Just as often, however, these fine descriptions are drowned out by excess. You can see William Gibson hovering over McDonald’s shoulder, and McDonald seems keen to throw a lot of words at the page and see what sticks in order to impress his predecessor.

And that brings me to the larger problem with River of Gods, which is bloat. There are nine major characters in the novel, and while it gives McDonald a chance to show us mutliple perspectives of his future India and flex his world-building muscles, at least three of them could have been removed without affecting the story much. The novel also could have been 200 pages shorter; it often drags, getting bogged down in description and superfluous scenes. I can understand why this happened, and why McDonald would probably fiercely defend every word of the book, but it comes at the detriment of the story.

When River of Gods is good, it’s very good. If it had been edited more judiciously it could have been great. Unfortunately, it often falls short. But it’s still well worth reading for science fiction or cyberpunk fans, and I look forward to checking out the next two books in McDonald’s cyberpunk-in-a-foreign-land trilogy, Brasyl and The Dervish House.

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My short fantasy story “The Shipwreck of Andalus the Hero” has been published in the latest edition of Schlock Magazine. It’s only about 1,000 words long and you can read it free online.

This is the first story I’ve published that’s been illustrated, in the nice piece of art you can see above, by Thom Cuschieri. Thanks Thom!

Good afternoon! Australian speculative fiction magazine SQ Mag has released its “best of” edition for 2012, which includes my short story Nullus, as it appeared way back in March 2012 in the magazine’s inaugural edition. You can read all the stories in here online at SQ Mag, but isn’t it nice to have them all picked out for you in an attractive $2.99 Kindle package? Besides, as the editor said to us, “depending on sales, we may accrue sufficient revenue to attract royalties for you.” Hooray! So head on over to Amazon and support the independent arts, and by extension my drinking habit.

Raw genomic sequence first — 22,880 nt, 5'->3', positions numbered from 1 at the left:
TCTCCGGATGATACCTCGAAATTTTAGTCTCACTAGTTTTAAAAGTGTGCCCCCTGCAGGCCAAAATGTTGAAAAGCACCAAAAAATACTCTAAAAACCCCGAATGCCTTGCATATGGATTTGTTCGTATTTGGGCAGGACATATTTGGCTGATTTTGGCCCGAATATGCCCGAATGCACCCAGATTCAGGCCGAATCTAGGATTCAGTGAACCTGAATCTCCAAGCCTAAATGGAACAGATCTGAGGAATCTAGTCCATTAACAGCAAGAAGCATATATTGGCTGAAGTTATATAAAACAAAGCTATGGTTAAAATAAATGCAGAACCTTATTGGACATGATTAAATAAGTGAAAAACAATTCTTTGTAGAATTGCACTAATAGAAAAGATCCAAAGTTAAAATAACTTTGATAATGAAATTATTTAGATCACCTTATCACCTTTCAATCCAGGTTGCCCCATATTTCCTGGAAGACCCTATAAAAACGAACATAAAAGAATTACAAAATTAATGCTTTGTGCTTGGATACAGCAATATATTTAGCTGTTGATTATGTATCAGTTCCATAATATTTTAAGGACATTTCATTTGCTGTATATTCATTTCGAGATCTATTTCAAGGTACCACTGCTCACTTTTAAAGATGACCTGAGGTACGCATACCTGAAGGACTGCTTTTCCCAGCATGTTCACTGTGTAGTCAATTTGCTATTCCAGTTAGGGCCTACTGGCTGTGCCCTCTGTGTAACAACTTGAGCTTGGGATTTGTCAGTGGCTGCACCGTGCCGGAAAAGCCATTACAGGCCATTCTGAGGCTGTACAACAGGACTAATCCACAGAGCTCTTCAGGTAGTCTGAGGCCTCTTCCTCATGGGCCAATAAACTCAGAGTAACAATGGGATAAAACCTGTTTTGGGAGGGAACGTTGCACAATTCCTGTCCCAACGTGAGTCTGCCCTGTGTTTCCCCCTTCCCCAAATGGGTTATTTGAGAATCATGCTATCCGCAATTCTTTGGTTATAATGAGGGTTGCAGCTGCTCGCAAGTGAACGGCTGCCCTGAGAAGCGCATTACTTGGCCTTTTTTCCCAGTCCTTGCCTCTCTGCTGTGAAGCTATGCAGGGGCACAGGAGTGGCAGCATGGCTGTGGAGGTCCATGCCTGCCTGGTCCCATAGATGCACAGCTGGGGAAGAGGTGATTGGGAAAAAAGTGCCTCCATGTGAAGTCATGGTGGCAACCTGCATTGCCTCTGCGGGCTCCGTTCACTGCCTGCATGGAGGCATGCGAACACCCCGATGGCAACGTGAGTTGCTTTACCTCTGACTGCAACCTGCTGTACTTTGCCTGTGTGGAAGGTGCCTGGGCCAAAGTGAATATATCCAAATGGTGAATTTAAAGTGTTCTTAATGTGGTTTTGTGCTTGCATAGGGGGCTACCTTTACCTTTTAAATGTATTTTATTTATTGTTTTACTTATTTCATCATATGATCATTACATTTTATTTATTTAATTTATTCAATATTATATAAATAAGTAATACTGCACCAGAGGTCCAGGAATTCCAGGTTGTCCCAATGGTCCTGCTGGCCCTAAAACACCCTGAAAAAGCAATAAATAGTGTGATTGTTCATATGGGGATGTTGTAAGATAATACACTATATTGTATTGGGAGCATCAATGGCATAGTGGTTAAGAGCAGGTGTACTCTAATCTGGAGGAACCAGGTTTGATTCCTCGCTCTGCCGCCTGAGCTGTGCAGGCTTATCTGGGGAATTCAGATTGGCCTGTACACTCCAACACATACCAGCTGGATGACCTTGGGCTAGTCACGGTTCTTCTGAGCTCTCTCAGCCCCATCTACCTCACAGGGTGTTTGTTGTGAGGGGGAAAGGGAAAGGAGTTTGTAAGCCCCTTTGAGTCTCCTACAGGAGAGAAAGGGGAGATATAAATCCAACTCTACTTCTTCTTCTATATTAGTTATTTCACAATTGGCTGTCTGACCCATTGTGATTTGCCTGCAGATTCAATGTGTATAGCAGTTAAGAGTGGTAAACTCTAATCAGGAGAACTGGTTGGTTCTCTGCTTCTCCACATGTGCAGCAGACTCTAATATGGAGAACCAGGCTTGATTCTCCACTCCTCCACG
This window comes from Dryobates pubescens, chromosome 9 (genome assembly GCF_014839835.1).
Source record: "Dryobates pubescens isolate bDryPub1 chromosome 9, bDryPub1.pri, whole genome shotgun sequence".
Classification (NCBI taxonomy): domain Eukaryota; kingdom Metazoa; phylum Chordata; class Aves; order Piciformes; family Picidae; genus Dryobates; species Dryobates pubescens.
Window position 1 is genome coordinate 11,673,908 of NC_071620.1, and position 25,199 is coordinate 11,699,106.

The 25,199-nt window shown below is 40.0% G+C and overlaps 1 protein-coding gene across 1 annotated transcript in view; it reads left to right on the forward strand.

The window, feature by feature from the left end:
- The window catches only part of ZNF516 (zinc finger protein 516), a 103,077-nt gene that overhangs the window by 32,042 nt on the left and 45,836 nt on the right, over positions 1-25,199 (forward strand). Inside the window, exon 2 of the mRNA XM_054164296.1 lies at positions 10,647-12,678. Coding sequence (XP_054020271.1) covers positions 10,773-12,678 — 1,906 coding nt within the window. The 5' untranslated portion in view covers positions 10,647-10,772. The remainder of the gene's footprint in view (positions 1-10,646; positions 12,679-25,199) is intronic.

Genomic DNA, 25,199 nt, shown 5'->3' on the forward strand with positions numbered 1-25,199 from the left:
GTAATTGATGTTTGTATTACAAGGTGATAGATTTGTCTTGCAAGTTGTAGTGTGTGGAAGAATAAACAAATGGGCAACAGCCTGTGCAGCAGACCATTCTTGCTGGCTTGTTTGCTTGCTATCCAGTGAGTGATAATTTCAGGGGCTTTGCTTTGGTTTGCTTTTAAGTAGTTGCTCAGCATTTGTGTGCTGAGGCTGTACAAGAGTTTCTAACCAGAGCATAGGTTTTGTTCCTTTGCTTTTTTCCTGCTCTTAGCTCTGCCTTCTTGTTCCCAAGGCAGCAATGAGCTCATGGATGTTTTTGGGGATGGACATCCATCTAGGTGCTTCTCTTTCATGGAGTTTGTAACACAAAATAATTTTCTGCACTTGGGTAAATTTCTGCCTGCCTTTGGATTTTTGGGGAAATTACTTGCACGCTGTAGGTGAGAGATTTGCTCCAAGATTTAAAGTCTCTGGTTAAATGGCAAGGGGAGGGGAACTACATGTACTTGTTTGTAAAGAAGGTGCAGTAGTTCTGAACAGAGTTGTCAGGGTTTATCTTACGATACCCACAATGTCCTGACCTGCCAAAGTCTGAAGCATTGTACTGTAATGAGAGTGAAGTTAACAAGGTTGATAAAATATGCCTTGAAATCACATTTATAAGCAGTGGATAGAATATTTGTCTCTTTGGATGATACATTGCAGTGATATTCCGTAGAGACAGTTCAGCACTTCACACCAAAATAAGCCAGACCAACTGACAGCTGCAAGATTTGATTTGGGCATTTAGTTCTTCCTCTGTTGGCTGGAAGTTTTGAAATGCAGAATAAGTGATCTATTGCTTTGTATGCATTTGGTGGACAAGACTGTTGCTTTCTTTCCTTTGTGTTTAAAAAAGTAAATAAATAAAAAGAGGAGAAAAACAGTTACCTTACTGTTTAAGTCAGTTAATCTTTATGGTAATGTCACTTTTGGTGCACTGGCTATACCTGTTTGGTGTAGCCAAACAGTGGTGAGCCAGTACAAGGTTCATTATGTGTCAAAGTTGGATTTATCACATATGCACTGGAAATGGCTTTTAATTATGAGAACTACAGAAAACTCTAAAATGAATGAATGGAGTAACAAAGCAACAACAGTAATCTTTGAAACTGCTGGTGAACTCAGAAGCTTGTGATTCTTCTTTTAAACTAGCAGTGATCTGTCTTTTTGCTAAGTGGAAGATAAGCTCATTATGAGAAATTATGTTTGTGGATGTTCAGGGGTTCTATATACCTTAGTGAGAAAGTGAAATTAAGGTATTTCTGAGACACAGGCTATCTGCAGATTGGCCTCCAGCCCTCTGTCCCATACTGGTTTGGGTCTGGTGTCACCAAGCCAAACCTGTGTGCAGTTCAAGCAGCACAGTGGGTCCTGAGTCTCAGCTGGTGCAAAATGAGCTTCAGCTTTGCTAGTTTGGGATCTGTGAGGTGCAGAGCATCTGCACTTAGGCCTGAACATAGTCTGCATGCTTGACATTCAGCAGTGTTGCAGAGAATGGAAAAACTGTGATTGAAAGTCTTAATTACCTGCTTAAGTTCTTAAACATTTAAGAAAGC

The Gathering by Anne Enright (2006) 261 p.

Winner of the 2007 Booker Prize, Anne Enright’s The Gathering follows Irish woman Veronica Hegarty in the aftermath of her brother Liam’s suicide. As she travels to England to retrieve his body and bring it back to Dublin for burial, and braces herself for the wake which will see the drunken, bickering Hegarty clan reunited, she slowly begins to think about the past, and why her brother became a suicidal wreck. As the blurb puts it: “It wasn’t the drink that killed him – although that certainly helped – it was what happened to him as a boy in his grandmother’s house in the winter of 1968.” (It’s exactly what you think it is.)

The Gathering slots neatly into the Booker-bait category of “depressed person looks back on a life of regrets,” a template particularly popular among novelists from the British Isles (see also: The Sea, The Sense of an Ending.) I liked it a bit better than The Sense of an Ending, and a lot more than The Sea, but it was still a fairly dull affair. Enright is a decent enough writer when it comes to prose style, and there are some good scenes and visual images throughout the book. But in the end I simply couldn’t bring myself to care about this miserable woman from a family of jerks. I’m afraid I don’t have much more to say about this one.

Roughing It by Mark Twain (1872) 462 p.

I bought this when I was travelling in Beijing a few years ago and the only English-language bookstore I could find was something churning out endless public domain texts, presumably for students. Mark Twain is by far the most readable of any 19th century author, so I picked this up, but didn’t get around to reading it until recently.